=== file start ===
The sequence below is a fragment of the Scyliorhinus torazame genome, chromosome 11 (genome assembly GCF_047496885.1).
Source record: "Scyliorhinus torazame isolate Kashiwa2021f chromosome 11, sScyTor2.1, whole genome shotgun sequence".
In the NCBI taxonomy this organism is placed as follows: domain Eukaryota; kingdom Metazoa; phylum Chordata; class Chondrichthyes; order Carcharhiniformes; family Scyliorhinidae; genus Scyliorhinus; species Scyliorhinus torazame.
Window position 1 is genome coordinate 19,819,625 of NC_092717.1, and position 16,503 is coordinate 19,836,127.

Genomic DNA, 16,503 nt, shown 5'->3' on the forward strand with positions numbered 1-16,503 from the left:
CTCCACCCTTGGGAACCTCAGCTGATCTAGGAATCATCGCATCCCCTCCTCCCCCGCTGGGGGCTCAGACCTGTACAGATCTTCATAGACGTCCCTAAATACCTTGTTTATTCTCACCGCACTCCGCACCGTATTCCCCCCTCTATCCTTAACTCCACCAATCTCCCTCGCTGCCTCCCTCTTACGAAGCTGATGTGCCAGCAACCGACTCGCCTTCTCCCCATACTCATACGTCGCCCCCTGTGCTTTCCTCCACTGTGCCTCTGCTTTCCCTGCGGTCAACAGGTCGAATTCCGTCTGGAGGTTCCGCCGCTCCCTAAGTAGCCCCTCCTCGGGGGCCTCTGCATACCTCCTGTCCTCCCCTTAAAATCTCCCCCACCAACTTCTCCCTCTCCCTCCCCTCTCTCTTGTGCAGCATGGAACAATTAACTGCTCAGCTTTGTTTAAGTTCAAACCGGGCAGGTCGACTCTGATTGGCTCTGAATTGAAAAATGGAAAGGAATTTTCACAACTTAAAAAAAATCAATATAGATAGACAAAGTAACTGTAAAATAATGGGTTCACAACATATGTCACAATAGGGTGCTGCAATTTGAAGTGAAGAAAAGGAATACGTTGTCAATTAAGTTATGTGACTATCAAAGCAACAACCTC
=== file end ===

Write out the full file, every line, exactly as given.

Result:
The sequence below is a fragment of the Scyliorhinus torazame genome, chromosome 11 (genome assembly GCF_047496885.1).
Source record: "Scyliorhinus torazame isolate Kashiwa2021f chromosome 11, sScyTor2.1, whole genome shotgun sequence".
In the NCBI taxonomy this organism is placed as follows: domain Eukaryota; kingdom Metazoa; phylum Chordata; class Chondrichthyes; order Carcharhiniformes; family Scyliorhinidae; genus Scyliorhinus; species Scyliorhinus torazame.
Window position 1 is genome coordinate 19,819,625 of NC_092717.1, and position 16,503 is coordinate 19,836,127.

Genomic DNA, 16,503 nt, shown 5'->3' on the forward strand with positions numbered 1-16,503 from the left:
CTCCACCCTTGGGAACCTCAGCTGATCTAGGAATCATCGCATCCCCTCCTCCCCCGCTGGGGGCTCAGACCTGTACAGATCTTCATAGACGTCCCTAAATACCTTGTTTATTCTCACCGCACTCCGCACCGTATTCCCCCCTCTATCCTTAACTCCACCAATCTCCCTCGCTGCCTCCCTCTTACGAAGCTGATGTGCCAGCAACCGACTCGCCTTCTCCCCATACTCATACGTCGCCCCCTGTGCTTTCCTCCACTGTGCCTCTGCTTTCCCTGCGGTCAACAGGTCGAATTCCGTCTGGAGGTTCCGCCGCTCCCTAAGTAGCCCCTCCTCGGGGGCCTCTGCATACCTCCTGTCCTCCCCTTAAAATCTCCCCCACCAACTTCTCCCTCTCCCTCCCCTCTCTCTTGTGCAGCATGGAACAATTAACTGCTCAGCTTTGTTTAAGTTCAAACCGGGCAGGTCGACTCTGATTGGCTCTGAATTGAAAAATGGAAAGGAATTTTCACAACTTAAAAAAAATCAATATAGATAGACAAAGTAACTGTAAAATAATGGGTTCACAACATATGTCACAATAGGGTGCTGCAATTTGAAGTGAAGAAAAGGAATACGTTGTCAATTAAGTTATGTGACTATCAAAGCAACAACCTC